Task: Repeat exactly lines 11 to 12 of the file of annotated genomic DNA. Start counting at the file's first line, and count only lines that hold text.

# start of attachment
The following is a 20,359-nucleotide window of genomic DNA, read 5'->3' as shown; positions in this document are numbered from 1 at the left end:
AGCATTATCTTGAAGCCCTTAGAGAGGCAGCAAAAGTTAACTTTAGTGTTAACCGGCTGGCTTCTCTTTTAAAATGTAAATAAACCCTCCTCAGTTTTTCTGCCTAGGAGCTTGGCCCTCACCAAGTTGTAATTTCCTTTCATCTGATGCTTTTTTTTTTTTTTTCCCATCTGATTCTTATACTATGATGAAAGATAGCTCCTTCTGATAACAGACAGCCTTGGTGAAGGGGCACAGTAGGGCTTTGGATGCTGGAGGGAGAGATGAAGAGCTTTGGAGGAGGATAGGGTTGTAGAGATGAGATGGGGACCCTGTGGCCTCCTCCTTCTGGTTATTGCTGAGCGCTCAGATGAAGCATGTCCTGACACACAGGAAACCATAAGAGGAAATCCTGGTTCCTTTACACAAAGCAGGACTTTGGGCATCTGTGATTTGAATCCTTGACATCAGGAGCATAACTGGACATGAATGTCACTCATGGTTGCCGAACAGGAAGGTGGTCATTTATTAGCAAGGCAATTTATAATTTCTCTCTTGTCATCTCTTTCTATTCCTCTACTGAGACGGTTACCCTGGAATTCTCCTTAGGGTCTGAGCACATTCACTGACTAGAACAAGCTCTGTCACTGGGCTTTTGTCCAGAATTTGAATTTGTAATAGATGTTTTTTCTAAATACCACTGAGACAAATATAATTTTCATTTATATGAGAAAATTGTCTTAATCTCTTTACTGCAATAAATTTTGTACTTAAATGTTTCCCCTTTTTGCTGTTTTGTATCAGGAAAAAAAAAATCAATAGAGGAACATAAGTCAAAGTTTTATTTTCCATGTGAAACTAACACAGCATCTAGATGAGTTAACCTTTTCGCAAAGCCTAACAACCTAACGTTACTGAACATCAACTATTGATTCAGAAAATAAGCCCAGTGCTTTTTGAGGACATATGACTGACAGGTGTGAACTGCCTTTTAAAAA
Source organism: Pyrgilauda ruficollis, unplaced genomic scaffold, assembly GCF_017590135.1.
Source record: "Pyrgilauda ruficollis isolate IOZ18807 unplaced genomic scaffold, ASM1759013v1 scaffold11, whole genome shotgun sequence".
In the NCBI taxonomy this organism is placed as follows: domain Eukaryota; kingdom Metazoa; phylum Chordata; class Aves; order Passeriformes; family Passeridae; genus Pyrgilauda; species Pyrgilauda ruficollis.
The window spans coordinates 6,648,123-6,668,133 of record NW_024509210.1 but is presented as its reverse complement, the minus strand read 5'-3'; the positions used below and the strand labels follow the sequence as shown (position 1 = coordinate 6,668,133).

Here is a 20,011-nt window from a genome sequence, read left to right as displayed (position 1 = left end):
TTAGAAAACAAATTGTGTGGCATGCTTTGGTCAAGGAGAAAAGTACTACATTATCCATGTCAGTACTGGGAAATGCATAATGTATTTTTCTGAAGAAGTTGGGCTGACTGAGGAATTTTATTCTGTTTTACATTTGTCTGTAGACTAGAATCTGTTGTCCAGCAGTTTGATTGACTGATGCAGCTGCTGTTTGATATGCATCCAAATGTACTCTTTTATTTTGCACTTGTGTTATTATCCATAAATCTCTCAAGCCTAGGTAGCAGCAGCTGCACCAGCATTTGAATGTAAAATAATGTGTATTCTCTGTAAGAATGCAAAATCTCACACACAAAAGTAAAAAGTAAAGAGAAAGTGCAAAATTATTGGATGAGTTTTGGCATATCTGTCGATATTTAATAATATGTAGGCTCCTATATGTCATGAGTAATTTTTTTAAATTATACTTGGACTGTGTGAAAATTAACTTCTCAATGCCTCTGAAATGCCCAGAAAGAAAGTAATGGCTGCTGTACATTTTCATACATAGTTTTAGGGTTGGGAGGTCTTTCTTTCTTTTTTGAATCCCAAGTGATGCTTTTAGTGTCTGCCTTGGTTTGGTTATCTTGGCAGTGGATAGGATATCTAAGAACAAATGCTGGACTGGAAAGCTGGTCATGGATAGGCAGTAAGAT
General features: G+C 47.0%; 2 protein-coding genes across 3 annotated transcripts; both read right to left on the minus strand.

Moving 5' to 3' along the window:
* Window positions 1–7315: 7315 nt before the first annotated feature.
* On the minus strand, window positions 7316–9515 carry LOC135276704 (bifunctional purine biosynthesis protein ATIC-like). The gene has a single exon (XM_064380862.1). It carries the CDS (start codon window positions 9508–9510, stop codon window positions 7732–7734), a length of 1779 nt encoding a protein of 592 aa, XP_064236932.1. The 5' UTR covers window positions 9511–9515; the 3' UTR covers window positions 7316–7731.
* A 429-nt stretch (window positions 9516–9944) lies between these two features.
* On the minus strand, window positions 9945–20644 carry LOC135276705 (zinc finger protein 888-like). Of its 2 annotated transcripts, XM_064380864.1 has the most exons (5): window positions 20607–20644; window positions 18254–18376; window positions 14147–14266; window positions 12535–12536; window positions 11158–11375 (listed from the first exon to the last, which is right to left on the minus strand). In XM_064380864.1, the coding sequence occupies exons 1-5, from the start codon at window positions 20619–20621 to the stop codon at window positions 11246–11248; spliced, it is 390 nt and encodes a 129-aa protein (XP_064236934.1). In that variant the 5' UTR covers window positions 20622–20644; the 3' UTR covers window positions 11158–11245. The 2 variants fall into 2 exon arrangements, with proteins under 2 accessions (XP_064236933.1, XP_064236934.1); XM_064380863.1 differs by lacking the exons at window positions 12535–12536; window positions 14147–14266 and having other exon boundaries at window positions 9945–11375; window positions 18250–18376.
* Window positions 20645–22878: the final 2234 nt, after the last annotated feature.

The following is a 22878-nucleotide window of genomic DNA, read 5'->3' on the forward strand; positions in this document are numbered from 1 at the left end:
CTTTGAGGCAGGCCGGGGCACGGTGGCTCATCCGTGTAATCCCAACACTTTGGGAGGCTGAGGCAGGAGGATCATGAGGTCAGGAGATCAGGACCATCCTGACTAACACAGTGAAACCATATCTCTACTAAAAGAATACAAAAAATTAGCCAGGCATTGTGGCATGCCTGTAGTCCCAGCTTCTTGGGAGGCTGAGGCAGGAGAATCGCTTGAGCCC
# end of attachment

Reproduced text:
* Window positions 1–7315: 7315 nt before the first annotated feature.
* On the minus strand, window positions 7316–9515 carry LOC135276704 (bifunctional purine biosynthesis protein ATIC-like). The gene has a single exon (XM_064380862.1). It carries the CDS (start codon window positions 9508–9510, stop codon window positions 7732–7734), a length of 1779 nt encoding a protein of 592 aa, XP_064236932.1. The 5' UTR covers window positions 9511–9515; the 3' UTR covers window positions 7316–7731.